The United States has said the deal would collapse if U.S. soldiers were not granted immunity from the Afghan judicial process.
U.S. officials insist that a security agreement is in both countries' interest but say the Obama administration is not bluffing about resorting to the "zero option" - as it did in Iraq two years ago - if any residual American troops are not granted immunity from Afghan prosecution.
Other outstanding differences include the thorny issue of unilateral U.S. military operations which have long infuriated Karzai. He has said such action violates Afghan sovereignty as well as previous agreements and inflicts terrible casualties on civilians.
While progress had been made in this area, Faizi said it remained unresolved. Afghanistan is refusing to let the United States take unilateral military action even in retaliation against an attack.
"The Afghan government, as the host country, will take action," Faizi said. "The U.S. will not have the right to retaliate unilaterally if U.S. forces or bases are attacked. We are against all kinds of unilateral military operations."
Other issues included the ways in which the United States would continue to build and equip the Afghan security forces, and how many bases the U.S. will be allowed to retain.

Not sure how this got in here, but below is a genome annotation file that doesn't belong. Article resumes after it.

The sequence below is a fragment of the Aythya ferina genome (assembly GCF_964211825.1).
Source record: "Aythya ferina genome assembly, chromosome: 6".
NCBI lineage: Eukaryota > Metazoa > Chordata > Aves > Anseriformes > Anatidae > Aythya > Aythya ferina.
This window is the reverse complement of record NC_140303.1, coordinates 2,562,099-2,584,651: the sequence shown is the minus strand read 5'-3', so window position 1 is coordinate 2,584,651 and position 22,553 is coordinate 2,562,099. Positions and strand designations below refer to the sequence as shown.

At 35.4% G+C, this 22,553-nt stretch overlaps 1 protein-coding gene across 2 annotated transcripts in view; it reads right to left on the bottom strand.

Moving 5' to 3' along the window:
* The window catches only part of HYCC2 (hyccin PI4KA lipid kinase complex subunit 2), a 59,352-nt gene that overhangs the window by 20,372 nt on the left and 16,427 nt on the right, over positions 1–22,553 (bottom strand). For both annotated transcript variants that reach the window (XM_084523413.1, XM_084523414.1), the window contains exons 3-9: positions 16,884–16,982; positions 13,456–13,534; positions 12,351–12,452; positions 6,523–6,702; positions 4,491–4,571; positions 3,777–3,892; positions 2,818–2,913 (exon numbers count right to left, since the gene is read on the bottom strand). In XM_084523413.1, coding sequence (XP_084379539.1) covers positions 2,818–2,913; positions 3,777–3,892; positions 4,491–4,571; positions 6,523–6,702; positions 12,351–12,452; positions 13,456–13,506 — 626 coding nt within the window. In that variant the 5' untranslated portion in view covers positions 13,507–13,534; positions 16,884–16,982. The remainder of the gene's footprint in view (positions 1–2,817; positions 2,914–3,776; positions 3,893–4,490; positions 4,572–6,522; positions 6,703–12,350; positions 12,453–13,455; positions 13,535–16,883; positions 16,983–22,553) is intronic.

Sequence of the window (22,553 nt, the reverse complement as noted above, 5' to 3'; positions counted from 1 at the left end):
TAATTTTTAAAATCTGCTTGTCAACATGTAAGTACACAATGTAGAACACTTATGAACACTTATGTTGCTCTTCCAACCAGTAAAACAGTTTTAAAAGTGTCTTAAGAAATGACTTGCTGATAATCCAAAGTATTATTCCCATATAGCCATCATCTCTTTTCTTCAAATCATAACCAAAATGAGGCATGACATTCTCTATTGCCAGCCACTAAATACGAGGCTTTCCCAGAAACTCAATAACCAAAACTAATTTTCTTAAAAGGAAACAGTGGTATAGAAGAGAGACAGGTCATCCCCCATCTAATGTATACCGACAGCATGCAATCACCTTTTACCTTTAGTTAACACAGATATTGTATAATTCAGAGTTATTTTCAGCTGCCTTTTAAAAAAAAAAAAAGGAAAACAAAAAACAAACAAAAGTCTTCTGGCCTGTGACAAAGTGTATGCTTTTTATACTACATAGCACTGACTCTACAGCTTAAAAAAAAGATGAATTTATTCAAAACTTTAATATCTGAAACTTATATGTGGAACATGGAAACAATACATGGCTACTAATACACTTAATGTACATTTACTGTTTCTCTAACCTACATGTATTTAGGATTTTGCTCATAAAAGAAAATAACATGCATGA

"We have the U.S. asking for nine military bases, to which the government of Afghanistan has agreed. So now, it is up to the people in the Loya Jirga to decide if they want less or more," Faizi said.
Differences over a crucial issue that had previously stalled talks had however been resolved, Faizi said.
Afghanistan had been requesting a guarantee of protection from external aggression, something the U.S. had been reluctant to agree to as it could require offensive action against another ally, neighboring Pakistan.
"The definition that we have for aggression - which both sides have agreed on - is much better than before ... We can say that we reached a kind of agreement," Faizi said.
U.S. officials said Kerry and Karzai had resolved differences over the wording of the guarantee but offered only a vague explanation of what had been agreed.
"The Bilateral Security Agreement is clearly something that stopped short of a mutual defense pact," a senior administration official said last week. "And the language that we found, I think, is sufficient to both parties in terms of not overreaching the bounds of what can be."
With U.S. officials largely optimistic about the chances that the security pact will win approval from the Loya Jirga, Defense Secretary Chuck Hagel said on Monday that progress toward an agreement was "on track" and "not behind schedule."
However, Washington is concerned that as campaigning for the Afghan election intensifies, it will be harder to broker a deal.
The election is considered the most crucial since the U.S.-led overthrow of the Taliban in 2001, which brought Karzai to power. The NATO-led force in Afghanistan is hoping for a credible handover before most troops are pulled out at the end of next year.
(Additional reporting by Matt Spetalnick, David Alexander and Lesley Wroughton in Washington and Phil Stewart in Brussels.; Editing by Christopher Wilson)